Improvements in server technologies, especially server virtualization, has also delivered substantial improvements in data centre power consumption. The servers of today are not just powerful and efficient, but better data management methods have made it feasible to utilize more of the total capacity of each server. Considering that the move to big data centers capable of leveraging renewable energy alternatives has caused a spike in host spending, it’s reassuring to know that facilities will be receiving .
Consolidation also played an important role in keeping power needs under relative control. In favor of on-demand or colocation services, organizations have abandoned private data centers and server closets with the rise of cloud computing systems. As most of these solutions conducted on legacy hardware that was inefficient and energy-hungry, exporting their IT infrastructure centers actually proved to be a favorable concerning efficiency.

Looking to the Future

Unfortunately, these efficiency improvements represent”low-hanging fruit” that has already been plucked. The most easy and efficiency changes have been implemented, causing the overall efficiency trend to flatten in the past couple of decades. While this score is an undeniably laudable achievement, it does little to tackle data centre power consumption, which continues to grow.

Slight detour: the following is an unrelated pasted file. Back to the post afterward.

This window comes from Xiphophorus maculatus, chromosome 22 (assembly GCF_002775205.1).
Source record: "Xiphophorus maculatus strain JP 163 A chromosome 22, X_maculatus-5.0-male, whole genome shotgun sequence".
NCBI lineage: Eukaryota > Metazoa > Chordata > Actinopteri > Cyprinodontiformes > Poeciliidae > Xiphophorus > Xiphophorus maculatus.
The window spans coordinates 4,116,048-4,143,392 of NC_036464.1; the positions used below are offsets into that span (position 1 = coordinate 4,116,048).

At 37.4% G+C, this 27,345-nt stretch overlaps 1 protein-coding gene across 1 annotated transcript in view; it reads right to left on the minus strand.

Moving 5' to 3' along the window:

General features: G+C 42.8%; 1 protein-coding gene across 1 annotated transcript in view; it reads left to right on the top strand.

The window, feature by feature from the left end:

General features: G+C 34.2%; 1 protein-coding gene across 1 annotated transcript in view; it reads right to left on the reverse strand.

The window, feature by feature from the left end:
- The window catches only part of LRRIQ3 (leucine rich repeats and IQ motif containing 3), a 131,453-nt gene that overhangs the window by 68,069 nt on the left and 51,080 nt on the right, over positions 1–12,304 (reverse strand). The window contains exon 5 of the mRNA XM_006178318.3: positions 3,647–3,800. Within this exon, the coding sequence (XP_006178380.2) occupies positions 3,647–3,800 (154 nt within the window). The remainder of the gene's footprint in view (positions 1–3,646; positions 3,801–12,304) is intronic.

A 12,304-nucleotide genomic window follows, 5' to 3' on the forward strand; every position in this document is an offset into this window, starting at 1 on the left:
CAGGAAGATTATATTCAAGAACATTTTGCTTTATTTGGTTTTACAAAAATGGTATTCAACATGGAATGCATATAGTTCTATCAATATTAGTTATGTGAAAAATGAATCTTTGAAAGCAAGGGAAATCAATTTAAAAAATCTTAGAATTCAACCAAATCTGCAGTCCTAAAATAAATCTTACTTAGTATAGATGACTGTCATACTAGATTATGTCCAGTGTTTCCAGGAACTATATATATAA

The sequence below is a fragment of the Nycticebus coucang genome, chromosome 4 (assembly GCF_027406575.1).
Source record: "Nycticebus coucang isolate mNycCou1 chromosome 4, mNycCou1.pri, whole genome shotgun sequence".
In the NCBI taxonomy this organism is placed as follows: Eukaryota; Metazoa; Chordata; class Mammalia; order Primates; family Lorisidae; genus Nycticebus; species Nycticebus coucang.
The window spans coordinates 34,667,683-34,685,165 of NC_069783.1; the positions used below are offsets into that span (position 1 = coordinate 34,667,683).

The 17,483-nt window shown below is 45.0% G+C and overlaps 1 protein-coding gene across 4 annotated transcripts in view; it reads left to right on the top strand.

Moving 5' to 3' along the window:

It isn’t yet clear what effect developments like Web of Things (IoT) devices and edge computing will have on power usage. When measuring data centre consumption, designed border data centers will incorporate efficiency practices, however since most IoT devices aren’t physically located in data centres, they are not taken into consideration.
Many data centers have made a commitment to sustainable energy solutions by turning to sources of renewable power. Although the current nature of renewable power in the US makes it hard for data center providers to rely upon it as a key source of energy, there are a range of ways, such as the purchase of Renewable Energy Credits (RECs), it may be employed to supplement energy needs to enhance the general carbon footprint of facilities.
There is also good reason to be hopeful that unexpected technological solutions delay just above the horizon. Despite all the developments of the century core fundamentals of computing structure have gone largely unchanged since their creation. Processors, for instance, have become smaller and more powerful, but they function according to the very same principles as their milder and slower ancestors. Now the opposite is true where their transistors were much slower than the wires connecting them. Many experts believe we’ve only scratched the surface of what is possible.
Though data centre power consumption will be an issue in the future, the twin trends of consolidation and efficiency practices have significantly reduced the total impact of these facilities. Where information centers were once expected to push energy needs to unsustainable levels, improvements in data center energy efficiency during the last decade have created an opportunity to investigate and implement long term solutions which will continue to enable data centers to serve the demands of the companies and consumers who rely upon their solutions.